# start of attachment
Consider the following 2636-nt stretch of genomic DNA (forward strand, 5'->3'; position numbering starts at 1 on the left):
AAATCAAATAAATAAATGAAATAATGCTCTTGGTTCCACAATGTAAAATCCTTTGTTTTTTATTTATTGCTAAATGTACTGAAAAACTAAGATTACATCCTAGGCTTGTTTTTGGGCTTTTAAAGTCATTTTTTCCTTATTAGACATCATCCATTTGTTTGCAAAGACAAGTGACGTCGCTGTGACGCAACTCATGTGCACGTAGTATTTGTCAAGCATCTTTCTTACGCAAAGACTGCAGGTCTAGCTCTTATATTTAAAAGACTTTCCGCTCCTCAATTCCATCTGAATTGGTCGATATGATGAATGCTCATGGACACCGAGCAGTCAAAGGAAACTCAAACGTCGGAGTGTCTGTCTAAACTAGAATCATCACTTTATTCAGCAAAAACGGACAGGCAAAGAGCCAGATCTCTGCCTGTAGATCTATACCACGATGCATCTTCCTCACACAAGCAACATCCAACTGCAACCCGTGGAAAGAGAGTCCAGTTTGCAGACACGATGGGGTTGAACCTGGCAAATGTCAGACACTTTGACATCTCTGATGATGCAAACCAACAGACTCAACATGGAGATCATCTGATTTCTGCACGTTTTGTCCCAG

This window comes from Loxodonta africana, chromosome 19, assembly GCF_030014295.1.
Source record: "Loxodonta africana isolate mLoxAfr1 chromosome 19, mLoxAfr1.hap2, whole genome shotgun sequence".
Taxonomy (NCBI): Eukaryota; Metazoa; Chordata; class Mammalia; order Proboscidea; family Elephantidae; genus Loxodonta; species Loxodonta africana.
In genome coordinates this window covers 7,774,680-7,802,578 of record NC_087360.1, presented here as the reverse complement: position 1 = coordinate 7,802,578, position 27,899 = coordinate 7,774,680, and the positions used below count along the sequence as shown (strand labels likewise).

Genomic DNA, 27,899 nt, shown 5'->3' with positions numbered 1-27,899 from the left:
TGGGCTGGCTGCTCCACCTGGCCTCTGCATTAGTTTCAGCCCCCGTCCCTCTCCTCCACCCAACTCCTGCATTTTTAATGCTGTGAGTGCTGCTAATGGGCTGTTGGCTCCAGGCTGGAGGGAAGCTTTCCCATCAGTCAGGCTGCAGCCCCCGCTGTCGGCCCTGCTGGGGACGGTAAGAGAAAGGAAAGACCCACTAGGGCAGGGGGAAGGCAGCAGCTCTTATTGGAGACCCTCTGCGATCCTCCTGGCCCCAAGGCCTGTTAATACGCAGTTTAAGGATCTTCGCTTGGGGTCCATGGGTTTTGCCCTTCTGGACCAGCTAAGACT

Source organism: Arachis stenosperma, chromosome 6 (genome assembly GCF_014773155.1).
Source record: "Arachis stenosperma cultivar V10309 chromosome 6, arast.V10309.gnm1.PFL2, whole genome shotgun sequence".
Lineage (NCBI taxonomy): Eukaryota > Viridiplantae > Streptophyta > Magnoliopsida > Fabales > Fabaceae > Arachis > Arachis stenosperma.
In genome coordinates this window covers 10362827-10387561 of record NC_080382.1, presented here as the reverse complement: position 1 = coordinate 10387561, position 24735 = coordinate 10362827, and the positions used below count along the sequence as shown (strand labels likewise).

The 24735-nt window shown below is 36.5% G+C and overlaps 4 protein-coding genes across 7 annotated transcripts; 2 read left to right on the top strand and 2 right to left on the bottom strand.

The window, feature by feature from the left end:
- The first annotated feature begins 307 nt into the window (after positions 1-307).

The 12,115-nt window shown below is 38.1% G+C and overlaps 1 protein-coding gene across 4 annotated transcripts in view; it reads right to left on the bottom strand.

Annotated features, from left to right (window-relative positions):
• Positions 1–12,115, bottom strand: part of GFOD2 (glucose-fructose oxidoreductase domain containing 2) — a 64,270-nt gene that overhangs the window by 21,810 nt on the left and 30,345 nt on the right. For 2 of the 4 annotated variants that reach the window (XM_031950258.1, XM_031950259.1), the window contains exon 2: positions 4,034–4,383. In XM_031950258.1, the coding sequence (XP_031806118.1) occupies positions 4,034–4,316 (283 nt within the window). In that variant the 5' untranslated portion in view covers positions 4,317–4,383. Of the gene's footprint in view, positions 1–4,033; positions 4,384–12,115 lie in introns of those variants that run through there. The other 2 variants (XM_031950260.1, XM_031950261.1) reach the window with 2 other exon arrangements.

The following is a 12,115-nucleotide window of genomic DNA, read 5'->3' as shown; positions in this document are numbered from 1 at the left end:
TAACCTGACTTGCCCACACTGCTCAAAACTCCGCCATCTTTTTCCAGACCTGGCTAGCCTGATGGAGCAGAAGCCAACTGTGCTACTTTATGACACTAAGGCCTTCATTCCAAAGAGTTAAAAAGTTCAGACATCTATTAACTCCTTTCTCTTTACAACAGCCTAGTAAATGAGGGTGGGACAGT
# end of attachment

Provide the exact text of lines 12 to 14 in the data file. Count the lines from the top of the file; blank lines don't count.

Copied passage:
In genome coordinates this window covers 10362827-10387561 of record NC_080382.1, presented here as the reverse complement: position 1 = coordinate 10387561, position 24735 = coordinate 10362827, and the positions used below count along the sequence as shown (strand labels likewise).

The 24735-nt window shown below is 36.5% G+C and overlaps 4 protein-coding genes across 7 annotated transcripts; 2 read left to right on the top strand and 2 right to left on the bottom strand.

The window, feature by feature from the left end: